This weakening of the notion of time in classical GR is rarely emphasized: After all, in classical

GR we may disregard the full dynamical structure of the theory and consider only individual solutions of its equations of motion. A single solution of the GR equations of motion determines “a spacetime”, where a notion of proper time is associated to each timelike worldline...

But in the quantum context a single solution of the dynamical equation is like a single “trajectory” of a quantum particle: in quantum theory there are no physical individual trajectories: there are only transition probabilities between observable eigenvalues.Therefore in quantum gravity it is likely to be impossible to describe the world in terms of a spacetime,in the same sense in which the motion of a quantum electron cannot be described in terms of a single trajectory.

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ryan albery

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Is there any definition for a temperature of the 'vacuum' of spacetime?

- #11

ryan albery

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What's the Planck Temperature really mean?

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Vanadium 50

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If you can't describe how one would go about measuring it, it's not science.

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ryan albery

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- #14

ryan albery

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- #15

Mordred

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However in all calculations the temperature drops as a result of a change in volume. Regardless of which time period your discussing. The exception to that rule is if new interactions occur from new particles coming into measurable existence. Oft termed az freezing into existence in some high energy particle physics textbooks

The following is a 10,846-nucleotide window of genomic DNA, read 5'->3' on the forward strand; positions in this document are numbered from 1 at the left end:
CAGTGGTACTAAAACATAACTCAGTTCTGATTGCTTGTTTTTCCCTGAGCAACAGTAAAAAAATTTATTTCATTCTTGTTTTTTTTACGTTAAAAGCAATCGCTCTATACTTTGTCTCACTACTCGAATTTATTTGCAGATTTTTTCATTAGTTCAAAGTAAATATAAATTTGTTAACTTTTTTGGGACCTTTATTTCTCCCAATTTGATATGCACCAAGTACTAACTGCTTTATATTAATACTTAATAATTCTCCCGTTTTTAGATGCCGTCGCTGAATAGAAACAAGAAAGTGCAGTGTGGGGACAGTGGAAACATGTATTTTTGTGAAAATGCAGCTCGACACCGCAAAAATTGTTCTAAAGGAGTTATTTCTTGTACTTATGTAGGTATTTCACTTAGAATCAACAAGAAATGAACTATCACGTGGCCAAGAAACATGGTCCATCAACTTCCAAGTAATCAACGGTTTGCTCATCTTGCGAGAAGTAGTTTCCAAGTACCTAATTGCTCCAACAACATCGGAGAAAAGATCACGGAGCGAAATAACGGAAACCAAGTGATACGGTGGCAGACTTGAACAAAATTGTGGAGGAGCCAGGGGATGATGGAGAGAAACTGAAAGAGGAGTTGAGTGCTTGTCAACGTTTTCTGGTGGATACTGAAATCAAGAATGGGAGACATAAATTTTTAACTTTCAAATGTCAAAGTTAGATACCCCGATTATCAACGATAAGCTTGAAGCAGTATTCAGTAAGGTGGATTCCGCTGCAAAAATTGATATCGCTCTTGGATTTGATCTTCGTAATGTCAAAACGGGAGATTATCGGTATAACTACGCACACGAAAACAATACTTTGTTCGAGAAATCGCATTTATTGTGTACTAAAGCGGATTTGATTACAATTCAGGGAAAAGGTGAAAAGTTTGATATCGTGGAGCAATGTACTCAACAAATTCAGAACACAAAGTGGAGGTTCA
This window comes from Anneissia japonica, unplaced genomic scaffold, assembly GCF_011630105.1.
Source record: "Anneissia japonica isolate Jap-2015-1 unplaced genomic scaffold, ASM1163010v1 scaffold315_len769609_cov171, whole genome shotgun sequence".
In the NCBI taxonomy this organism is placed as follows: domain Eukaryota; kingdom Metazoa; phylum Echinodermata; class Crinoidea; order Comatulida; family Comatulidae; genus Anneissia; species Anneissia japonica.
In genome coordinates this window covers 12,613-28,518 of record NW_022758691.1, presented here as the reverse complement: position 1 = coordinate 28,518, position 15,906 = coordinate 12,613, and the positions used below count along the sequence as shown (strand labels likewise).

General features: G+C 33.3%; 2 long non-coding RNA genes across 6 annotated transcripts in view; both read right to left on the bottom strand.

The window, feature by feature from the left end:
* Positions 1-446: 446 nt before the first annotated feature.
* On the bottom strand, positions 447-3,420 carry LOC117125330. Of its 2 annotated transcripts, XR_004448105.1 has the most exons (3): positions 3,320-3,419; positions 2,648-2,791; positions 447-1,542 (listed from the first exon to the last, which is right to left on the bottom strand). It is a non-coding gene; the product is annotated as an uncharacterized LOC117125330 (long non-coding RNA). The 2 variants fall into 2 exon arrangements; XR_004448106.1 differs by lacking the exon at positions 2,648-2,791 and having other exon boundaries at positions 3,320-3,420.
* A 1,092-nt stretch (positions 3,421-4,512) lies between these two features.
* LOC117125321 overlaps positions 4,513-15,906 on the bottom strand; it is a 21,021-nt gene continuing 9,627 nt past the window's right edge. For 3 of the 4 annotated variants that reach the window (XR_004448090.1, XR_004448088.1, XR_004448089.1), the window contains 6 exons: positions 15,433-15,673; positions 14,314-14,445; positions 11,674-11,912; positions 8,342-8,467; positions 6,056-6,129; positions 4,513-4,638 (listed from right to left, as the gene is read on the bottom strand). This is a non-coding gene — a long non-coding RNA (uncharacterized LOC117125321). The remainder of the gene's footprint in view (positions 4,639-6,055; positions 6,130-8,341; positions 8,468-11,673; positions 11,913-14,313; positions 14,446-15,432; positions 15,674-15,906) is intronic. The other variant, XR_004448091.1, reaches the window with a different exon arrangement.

- #16

ryan albery

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Does the idea of 'absolute hot' make sense?

- #17

Vanadium 50

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Ryan, you're hijacking your own thread here. And no it doesn't.

A thermal expansion coefficient of spacetime is a measure of how much spacetime expands or contracts in response to changes in temperature. It is similar to the concept of thermal expansion in materials, where an increase in temperature causes the material to expand.

The thermal expansion coefficient of spacetime is measured by observing the changes in the fabric of spacetime in response to changes in temperature. This can be done through experiments and observations of celestial bodies and their movements.

The thermal expansion coefficient of spacetime can be affected by various factors such as the mass and energy density of the universe, the distribution of matter and energy, and the presence of gravitational waves.

A high thermal expansion coefficient of spacetime could indicate that the universe is expanding at an accelerated rate, which could have significant implications for our understanding of the origins and fate of the universe.

Yes, the thermal expansion coefficient of spacetime can change over time as the universe evolves and its properties change. This is why ongoing research and observations are crucial in understanding the nature of spacetime and its expansion.